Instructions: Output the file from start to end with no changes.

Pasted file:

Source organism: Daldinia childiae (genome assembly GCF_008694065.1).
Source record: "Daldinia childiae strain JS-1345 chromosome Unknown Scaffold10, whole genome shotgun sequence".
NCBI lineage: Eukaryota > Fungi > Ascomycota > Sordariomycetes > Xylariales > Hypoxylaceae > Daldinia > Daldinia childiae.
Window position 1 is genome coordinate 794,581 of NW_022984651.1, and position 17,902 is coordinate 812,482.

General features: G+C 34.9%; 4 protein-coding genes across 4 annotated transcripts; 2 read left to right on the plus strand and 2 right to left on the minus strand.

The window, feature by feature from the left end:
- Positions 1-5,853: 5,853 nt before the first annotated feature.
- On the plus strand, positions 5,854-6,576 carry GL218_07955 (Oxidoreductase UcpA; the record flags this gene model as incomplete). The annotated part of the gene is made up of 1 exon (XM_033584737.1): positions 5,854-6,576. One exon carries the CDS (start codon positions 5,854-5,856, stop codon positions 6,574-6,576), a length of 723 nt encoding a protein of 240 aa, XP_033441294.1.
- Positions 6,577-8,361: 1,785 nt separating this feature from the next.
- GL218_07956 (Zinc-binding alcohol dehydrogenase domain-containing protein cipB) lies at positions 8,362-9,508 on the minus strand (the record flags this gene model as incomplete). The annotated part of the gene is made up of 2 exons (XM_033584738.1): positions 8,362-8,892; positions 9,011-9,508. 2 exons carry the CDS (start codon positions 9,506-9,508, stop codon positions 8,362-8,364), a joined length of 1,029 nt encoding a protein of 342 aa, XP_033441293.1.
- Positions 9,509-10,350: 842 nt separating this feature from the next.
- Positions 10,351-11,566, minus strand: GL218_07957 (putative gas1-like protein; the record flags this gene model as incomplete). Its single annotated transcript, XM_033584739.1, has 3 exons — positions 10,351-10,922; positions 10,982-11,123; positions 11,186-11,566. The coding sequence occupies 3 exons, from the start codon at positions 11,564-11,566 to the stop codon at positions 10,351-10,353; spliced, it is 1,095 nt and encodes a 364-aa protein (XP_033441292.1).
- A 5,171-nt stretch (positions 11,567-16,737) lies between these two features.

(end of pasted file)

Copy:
Source organism: Daldinia childiae (genome assembly GCF_008694065.1).
Source record: "Daldinia childiae strain JS-1345 chromosome Unknown Scaffold10, whole genome shotgun sequence".
NCBI lineage: Eukaryota > Fungi > Ascomycota > Sordariomycetes > Xylariales > Hypoxylaceae > Daldinia > Daldinia childiae.
Window position 1 is genome coordinate 794,581 of NW_022984651.1, and position 17,902 is coordinate 812,482.

General features: G+C 34.9%; 4 protein-coding genes across 4 annotated transcripts; 2 read left to right on the plus strand and 2 right to left on the minus strand.

The window, feature by feature from the left end:
- Positions 1-5,853: 5,853 nt before the first annotated feature.
- On the plus strand, positions 5,854-6,576 carry GL218_07955 (Oxidoreductase UcpA; the record flags this gene model as incomplete). The annotated part of the gene is made up of 1 exon (XM_033584737.1): positions 5,854-6,576. One exon carries the CDS (start codon positions 5,854-5,856, stop codon positions 6,574-6,576), a length of 723 nt encoding a protein of 240 aa, XP_033441294.1.
- Positions 6,577-8,361: 1,785 nt separating this feature from the next.
- GL218_07956 (Zinc-binding alcohol dehydrogenase domain-containing protein cipB) lies at positions 8,362-9,508 on the minus strand (the record flags this gene model as incomplete). The annotated part of the gene is made up of 2 exons (XM_033584738.1): positions 8,362-8,892; positions 9,011-9,508. 2 exons carry the CDS (start codon positions 9,506-9,508, stop codon positions 8,362-8,364), a joined length of 1,029 nt encoding a protein of 342 aa, XP_033441293.1.
- Positions 9,509-10,350: 842 nt separating this feature from the next.
- Positions 10,351-11,566, minus strand: GL218_07957 (putative gas1-like protein; the record flags this gene model as incomplete). Its single annotated transcript, XM_033584739.1, has 3 exons — positions 10,351-10,922; positions 10,982-11,123; positions 11,186-11,566. The coding sequence occupies 3 exons, from the start codon at positions 11,564-11,566 to the stop codon at positions 10,351-10,353; spliced, it is 1,095 nt and encodes a 364-aa protein (XP_033441292.1).
- A 5,171-nt stretch (positions 11,567-16,737) lies between these two features.